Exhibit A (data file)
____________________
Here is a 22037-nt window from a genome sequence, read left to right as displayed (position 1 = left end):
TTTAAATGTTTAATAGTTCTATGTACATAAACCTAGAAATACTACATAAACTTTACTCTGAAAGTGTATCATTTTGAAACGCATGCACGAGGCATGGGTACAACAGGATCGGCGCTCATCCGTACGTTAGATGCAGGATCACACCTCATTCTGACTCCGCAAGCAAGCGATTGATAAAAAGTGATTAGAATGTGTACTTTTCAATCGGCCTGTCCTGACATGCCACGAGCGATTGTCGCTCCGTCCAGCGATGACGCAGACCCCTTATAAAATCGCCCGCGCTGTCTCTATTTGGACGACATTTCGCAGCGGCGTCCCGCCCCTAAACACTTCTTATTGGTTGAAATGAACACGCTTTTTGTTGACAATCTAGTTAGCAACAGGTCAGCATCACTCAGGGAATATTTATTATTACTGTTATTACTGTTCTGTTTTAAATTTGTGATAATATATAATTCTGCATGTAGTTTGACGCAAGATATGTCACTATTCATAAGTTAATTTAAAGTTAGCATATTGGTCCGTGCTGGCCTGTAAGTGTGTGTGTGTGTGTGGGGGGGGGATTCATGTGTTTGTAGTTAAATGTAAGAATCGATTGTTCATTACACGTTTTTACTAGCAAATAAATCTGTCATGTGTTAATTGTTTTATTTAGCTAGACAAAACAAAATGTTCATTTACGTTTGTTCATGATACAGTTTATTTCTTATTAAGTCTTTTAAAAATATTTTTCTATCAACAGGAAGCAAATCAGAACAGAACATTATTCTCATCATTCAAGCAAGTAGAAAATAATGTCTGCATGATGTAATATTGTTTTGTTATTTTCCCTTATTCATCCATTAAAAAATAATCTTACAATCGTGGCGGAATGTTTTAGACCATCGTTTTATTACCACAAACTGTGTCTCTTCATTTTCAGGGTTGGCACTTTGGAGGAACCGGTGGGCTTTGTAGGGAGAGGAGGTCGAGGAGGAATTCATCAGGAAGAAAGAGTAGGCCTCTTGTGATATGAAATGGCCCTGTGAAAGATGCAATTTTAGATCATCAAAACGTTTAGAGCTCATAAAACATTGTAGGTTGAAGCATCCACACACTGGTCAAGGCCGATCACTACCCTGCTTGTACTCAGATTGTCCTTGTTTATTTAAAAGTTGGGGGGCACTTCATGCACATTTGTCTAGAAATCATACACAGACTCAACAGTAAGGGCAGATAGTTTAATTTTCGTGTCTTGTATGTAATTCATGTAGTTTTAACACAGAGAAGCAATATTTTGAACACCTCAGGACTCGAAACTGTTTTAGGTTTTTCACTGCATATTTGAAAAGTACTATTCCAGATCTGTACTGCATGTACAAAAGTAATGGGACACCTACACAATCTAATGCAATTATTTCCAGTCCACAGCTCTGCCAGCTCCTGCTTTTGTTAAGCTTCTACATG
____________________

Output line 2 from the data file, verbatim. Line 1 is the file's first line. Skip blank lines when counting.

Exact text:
TTTAAATGTTTAATAGTTCTATGTACATAAACCTAGAAATACTACATAAACTTTACTCTGAAAGTGTATCATTTTGAAACGCATGCACGAGGCATGGGTACAACAGGATCGGCGCTCATCCGTACGTTAGATGCAGGATCACACCTCATTCTGACTCCGCAAGCAAGCGATTGATAAAAAGTGATTAGAATGTGTACTTTTCAATCGGCCTGTCCTGACATGCCACGAGCGATTGTCGCTCCGTCCAGCGATGACGCAGACCCCTTATAAAATCGCCCGCGCTGTCTCTATTTGGACGACATTTCGCAGCGGCGTCCCGCCCCTAAACACTTCTTATTGGTTGAAATGAACACGCTTTTTGTTGACAATCTAGTTAGCAACAGGTCAGCATCACTCAGGGAATATTTATTATTACTGTTATTACTGTTCTGTTTTAAATTTGTGATAATATATAATTCTGCATGTAGTTTGACGCAAGATATGTCACTATTCATAAGTTAATTTAAAGTTAGCATATTGGTCCGTGCTGGCCTGTAAGTGTGTGTGTGTGTGTGGGGGGGGGATTCATGTGTTTGTAGTTAAATGTAAGAATCGATTGTTCATTACACGTTTTTACTAGCAAATAAATCTGTCATGTGTTAATTGTTTTATTTAGCTAGACAAAACAAAATGTTCATTTACGTTTGTTCATGATACAGTTTATTTCTTATTAAGTCTTTTAAAAATATTTTTCTATCAACAGGAAGCAAATCAGAACAGAACATTATTCTCATCATTCAAGCAAGTAGAAAATAATGTCTGCATGATGTAATATTGTTTTGTTATTTTCCCTTATTCATCCATTAAAAAATAATCTTACAATCGTGGCGGAATGTTTTAGACCATCGTTTTATTACCACAAACTGTGTCTCTTCATTTTCAGGGTTGGCACTTTGGAGGAACCGGTGGGCTTTGTAGGGAGAGGAGGTCGAGGAGGAATTCATCAGGAAGAAAGAGTAGGCCTCTTGTGATATGAAATGGCCCTGTGAAAGATGCAATTTTAGATCATCAAAACGTTTAGAGCTCATAAAACATTGTAGGTTGAAGCATCCACACACTGGTCAAGGCCGATCACTACCCTGCTTGTACTCAGATTGTCCTTGTTTATTTAAAAGTTGGGGGGCACTTCATGCACATTTGTCTAGAAATCATACACAGACTCAACAGTAAGGGCAGATAGTTTAATTTTCGTGTCTTGTATGTAATTCATGTAGTTTTAACACAGAGAAGCAATATTTTGAACACCTCAGGACTCGAAACTGTTTTAGGTTTTTCACTGCATATTTGAAAAGTACTATTCCAGATCTGTACTGCATGTACAAAAGTAATGGGACACCTACACAATCTAATGCAATTATTTCCAGTCCACAGCTCTGCCAGCTCCTGCTTTTGTTAAGCTTCTACATG